Rykodisc (RCD 10574/76)

Läther is the Smile of the Freak Out set: the great lost Uncle Frank album. And as with that legendary missing piece of the Beach Boys' saga, a lot of mythology and misinformation has grown up around Läther, some of it implicitly perpetuated by Zappa himself. In coming to grips with this sprawling, flawed masterpiece, it helps to know the real story.

Sometime in 1977, Frank Zappa presented Warner Brothers with what was to be his next album, Zappa In New York. Alarmed by its lyrical content, Warners balked at releasing the album. A disgruntled Zappa then attempted to sever his ties with Warners by handing over tapes for three further albums, insisting that the label release them all within six weeks of delivery, in accordance with the terms of his contract.

When Warners failed to release any of this material, Zappa claimed breach of contract and sued. Meanwhile, he took most of the music from the albums that Warners refused to issue, edited it together with some newer recordings, linked the tracks with snippets of studio buffoonery, and came up with the four-LP boxed set Läther (Pronounced "Leather"). This set was offered first to EMI and then to Mercury/Phonogram (who got as far as making test pressings and setting a release date), but both times Warner Brothers intervened, claiming rights to the material. In desperation, Zappa carted a Phonogram test pressing of Läther to Los Angeles radio station KROQ, and played the entire eight-sided epic on the air, advising listeners, "You can have it for free. Don't buy it, tape it!"

Meanwhile, in March 1978, Warner Brothers finally issued a bowdlerized and resequenced Zappa In New York, and went on to release the remaining three albums (with minimal packaging, as Zappa had supplied no artwork or credits) over the next 14 months. In 1991, having recovered the rights to his back catalog some years before, Zappa first reissued these albums on CD, not only restoring the "offensive" parts, but also re-editing, adding new overdubs, changing track orders and generally tinkering with history.

Läther itself became a legend among Zappa fans, who purchased bootleg facsimiles, traded taped copies, and coveted the original test pressing. But now, Ryko has finally delivered the goods. Here is the real Läther as Zappa conceived it in 1977, with no latter-day revisions or overdubs, and with a clutch of bonus tracks tacked on for good measure. There is joy in Centerville tonight.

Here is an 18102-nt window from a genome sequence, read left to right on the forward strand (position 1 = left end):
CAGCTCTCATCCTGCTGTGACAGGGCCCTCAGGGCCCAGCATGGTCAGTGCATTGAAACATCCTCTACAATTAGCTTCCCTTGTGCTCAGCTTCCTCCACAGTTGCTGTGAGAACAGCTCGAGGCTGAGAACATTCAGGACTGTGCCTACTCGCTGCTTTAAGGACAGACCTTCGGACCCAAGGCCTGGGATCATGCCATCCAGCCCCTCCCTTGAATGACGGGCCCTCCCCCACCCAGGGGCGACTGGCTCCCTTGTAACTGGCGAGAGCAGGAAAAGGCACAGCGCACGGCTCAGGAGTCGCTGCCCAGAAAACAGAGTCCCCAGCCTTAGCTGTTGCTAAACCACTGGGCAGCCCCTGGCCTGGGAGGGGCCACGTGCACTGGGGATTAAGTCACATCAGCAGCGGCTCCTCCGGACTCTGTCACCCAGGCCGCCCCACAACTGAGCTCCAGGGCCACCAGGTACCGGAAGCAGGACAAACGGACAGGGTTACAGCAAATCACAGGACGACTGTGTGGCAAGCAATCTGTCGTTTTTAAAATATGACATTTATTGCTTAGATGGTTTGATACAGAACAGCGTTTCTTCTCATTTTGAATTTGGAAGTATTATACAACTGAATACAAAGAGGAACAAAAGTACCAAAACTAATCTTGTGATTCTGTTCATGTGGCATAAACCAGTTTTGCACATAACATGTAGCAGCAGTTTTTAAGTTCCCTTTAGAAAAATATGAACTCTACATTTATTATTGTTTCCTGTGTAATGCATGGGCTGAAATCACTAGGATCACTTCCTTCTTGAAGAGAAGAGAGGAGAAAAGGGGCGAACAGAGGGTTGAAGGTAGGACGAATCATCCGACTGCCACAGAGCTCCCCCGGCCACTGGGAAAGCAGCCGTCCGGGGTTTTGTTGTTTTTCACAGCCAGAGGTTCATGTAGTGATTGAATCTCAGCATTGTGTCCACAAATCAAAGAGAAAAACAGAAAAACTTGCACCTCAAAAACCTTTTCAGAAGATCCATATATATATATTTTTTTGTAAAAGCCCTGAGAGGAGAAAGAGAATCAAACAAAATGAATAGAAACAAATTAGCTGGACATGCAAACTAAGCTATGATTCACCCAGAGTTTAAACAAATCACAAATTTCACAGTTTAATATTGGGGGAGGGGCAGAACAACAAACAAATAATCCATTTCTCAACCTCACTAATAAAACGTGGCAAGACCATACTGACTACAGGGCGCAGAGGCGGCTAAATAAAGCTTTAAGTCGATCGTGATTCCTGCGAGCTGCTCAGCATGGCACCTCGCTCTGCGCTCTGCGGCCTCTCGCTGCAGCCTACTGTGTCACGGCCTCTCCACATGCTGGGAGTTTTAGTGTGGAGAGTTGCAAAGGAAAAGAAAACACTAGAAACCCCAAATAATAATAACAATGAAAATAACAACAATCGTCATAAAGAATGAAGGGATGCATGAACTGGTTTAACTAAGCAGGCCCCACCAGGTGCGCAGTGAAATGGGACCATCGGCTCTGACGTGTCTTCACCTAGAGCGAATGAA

Each of the four albums that provided the bulk of this material had a specific identity, showcasing a particular side of Zappa's protean talent. But Läther presents the big picture version of Frank Zappa: we hear from the serious orchestral composer ("Pedro's Dowry"), the guitar hero ("Filthy Habits"), the scatological humorist ("Titties & Beer"), the jazz-rock innovator ("The Ocean Is The Ultimate Solution"), the sexual satirist ("Honey, Don't You Want A Man Like Me?"), the weaver of intense rhythmic conundrums ("The Black Page"), and most of all, the creator of music that could only have been conceived by Frank Zappa (the entire program). Zappa's sleaziest lyrical conceits (and "The Legend Of The Illinois Enema Bandit," which contrives to find humor in a tale of real-life sexual assault, is surely the single most tasteless item Zappa ever recorded) sit cheek-by-jowl with his most sublime instrumental workouts, such as the breathtaking "Revised Music For Guitar And Low-Budget Orchestra."

Three of the pieces here, "Flambay," "Time Is Money" and "Spider Of Destiny," are tunes originally composed by Zappa for his never-realized 1972 stage musical, Hunchentoot. These tracks first appeared on the all-instrumental LP Sleep Dirt. By the time Sleep Dirt came out on CD, however, Zappa had overdubbed vocals, replaced the drum parts, and drastically changed the mixes of these songs. "Regyptian Strut" was also remixed with new bass and drum parts, although early pressings of the CD on the Barking Pumpkin label retain the original mix of this track. With Läther, all four tunes are now heard on CD for the first time in their original instrumental form, even if "Flambay" has been edited to half its original length. ("Time Is Money" was not part of the original Läther program, but appears here as a bonus track.)

Topping off the original Läther is Zappa's answer to Peter And The Wolf: "The Adventures Of Greggery Peccary," with Zappa's droll multitracked narration set to 21 sumptuously eclectic minutes of cartoon classicism and Tinkertoy jazz. But the CD doesn't end there: Ryko has added the 1993 remix of "Regyptian Strut" (already available on Ryko's Sleep Dirt CD), "Läther Goods" (a live improvisation that is the source of the "Whole Lotta Love" jam in "Duck Duck Goose"), "Revenge Of The Knick Knack People" (an exercise in high-speed tape collage) and the aforementioned "Time Is Money."

[Originally published in Goldmine, October 11, 1996.]
Läther vs. the DiscReet albums

Frank Zappa on Läther

Gail Zappa on Läther

The press on Läther

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